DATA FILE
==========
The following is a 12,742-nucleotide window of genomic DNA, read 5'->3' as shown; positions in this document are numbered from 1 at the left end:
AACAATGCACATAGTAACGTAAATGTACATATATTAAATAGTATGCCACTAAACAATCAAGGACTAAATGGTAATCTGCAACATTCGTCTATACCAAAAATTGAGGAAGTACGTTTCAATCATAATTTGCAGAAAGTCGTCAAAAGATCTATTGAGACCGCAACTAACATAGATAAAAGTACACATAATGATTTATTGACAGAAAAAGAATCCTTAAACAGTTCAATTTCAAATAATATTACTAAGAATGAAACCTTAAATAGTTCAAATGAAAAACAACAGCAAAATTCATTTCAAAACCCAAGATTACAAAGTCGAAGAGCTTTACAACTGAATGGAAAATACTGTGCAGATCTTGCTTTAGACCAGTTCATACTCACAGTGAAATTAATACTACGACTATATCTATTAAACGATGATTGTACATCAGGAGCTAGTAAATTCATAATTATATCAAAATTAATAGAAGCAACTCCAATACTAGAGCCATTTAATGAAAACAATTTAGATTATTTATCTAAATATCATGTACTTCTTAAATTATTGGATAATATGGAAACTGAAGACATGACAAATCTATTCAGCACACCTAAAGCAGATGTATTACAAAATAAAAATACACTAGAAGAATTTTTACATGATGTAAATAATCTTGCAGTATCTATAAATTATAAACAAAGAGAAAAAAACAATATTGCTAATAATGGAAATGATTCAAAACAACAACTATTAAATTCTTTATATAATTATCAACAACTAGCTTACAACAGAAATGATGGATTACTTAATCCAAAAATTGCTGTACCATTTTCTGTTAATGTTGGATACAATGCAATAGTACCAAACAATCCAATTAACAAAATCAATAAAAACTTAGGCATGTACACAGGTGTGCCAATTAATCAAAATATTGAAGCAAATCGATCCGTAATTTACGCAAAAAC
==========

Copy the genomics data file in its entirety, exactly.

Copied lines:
The following is a 12,742-nucleotide window of genomic DNA, read 5'->3' as shown; positions in this document are numbered from 1 at the left end:
AACAATGCACATAGTAACGTAAATGTACATATATTAAATAGTATGCCACTAAACAATCAAGGACTAAATGGTAATCTGCAACATTCGTCTATACCAAAAATTGAGGAAGTACGTTTCAATCATAATTTGCAGAAAGTCGTCAAAAGATCTATTGAGACCGCAACTAACATAGATAAAAGTACACATAATGATTTATTGACAGAAAAAGAATCCTTAAACAGTTCAATTTCAAATAATATTACTAAGAATGAAACCTTAAATAGTTCAAATGAAAAACAACAGCAAAATTCATTTCAAAACCCAAGATTACAAAGTCGAAGAGCTTTACAACTGAATGGAAAATACTGTGCAGATCTTGCTTTAGACCAGTTCATACTCACAGTGAAATTAATACTACGACTATATCTATTAAACGATGATTGTACATCAGGAGCTAGTAAATTCATAATTATATCAAAATTAATAGAAGCAACTCCAATACTAGAGCCATTTAATGAAAACAATTTAGATTATTTATCTAAATATCATGTACTTCTTAAATTATTGGATAATATGGAAACTGAAGACATGACAAATCTATTCAGCACACCTAAAGCAGATGTATTACAAAATAAAAATACACTAGAAGAATTTTTACATGATGTAAATAATCTTGCAGTATCTATAAATTATAAACAAAGAGAAAAAAACAATATTGCTAATAATGGAAATGATTCAAAACAACAACTATTAAATTCTTTATATAATTATCAACAACTAGCTTACAACAGAAATGATGGATTACTTAATCCAAAAATTGCTGTACCATTTTCTGTTAATGTTGGATACAATGCAATAGTACCAAACAATCCAATTAACAAAATCAATAAAAACTTAGGCATGTACACAGGTGTGCCAATTAATCAAAATATTGAAGCAAATCGATCCGTAATTTACGCAAAAAC